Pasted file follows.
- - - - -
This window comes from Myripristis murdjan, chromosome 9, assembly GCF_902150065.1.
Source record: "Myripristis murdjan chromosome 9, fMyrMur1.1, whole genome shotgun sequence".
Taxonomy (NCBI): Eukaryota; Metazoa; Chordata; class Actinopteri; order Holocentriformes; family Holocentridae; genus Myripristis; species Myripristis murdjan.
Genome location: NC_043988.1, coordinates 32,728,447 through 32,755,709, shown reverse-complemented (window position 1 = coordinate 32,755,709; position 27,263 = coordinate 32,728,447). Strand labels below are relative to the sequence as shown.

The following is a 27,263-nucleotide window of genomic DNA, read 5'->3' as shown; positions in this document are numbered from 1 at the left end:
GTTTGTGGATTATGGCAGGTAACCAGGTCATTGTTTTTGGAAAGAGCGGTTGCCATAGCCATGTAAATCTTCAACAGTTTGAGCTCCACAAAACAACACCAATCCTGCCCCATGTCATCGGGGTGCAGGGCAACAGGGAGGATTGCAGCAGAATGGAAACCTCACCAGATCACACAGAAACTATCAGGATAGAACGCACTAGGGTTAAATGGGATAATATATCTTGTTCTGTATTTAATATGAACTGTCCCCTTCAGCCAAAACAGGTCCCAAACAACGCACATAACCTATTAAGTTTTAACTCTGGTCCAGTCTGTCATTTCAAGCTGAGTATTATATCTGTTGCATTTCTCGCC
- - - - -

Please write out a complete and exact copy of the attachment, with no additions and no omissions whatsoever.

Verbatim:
This window comes from Myripristis murdjan, chromosome 9, assembly GCF_902150065.1.
Source record: "Myripristis murdjan chromosome 9, fMyrMur1.1, whole genome shotgun sequence".
Taxonomy (NCBI): Eukaryota; Metazoa; Chordata; class Actinopteri; order Holocentriformes; family Holocentridae; genus Myripristis; species Myripristis murdjan.
Genome location: NC_043988.1, coordinates 32,728,447 through 32,755,709, shown reverse-complemented (window position 1 = coordinate 32,755,709; position 27,263 = coordinate 32,728,447). Strand labels below are relative to the sequence as shown.

The following is a 27,263-nucleotide window of genomic DNA, read 5'->3' as shown; positions in this document are numbered from 1 at the left end:
GTTTGTGGATTATGGCAGGTAACCAGGTCATTGTTTTTGGAAAGAGCGGTTGCCATAGCCATGTAAATCTTCAACAGTTTGAGCTCCACAAAACAACACCAATCCTGCCCCATGTCATCGGGGTGCAGGGCAACAGGGAGGATTGCAGCAGAATGGAAACCTCACCAGATCACACAGAAACTATCAGGATAGAACGCACTAGGGTTAAATGGGATAATATATCTTGTTCTGTATTTAATATGAACTGTCCCCTTCAGCCAAAACAGGTCCCAAACAACGCACATAACCTATTAAGTTTTAACTCTGGTCCAGTCTGTCATTTCAAGCTGAGTATTATATCTGTTGCATTTCTCGCC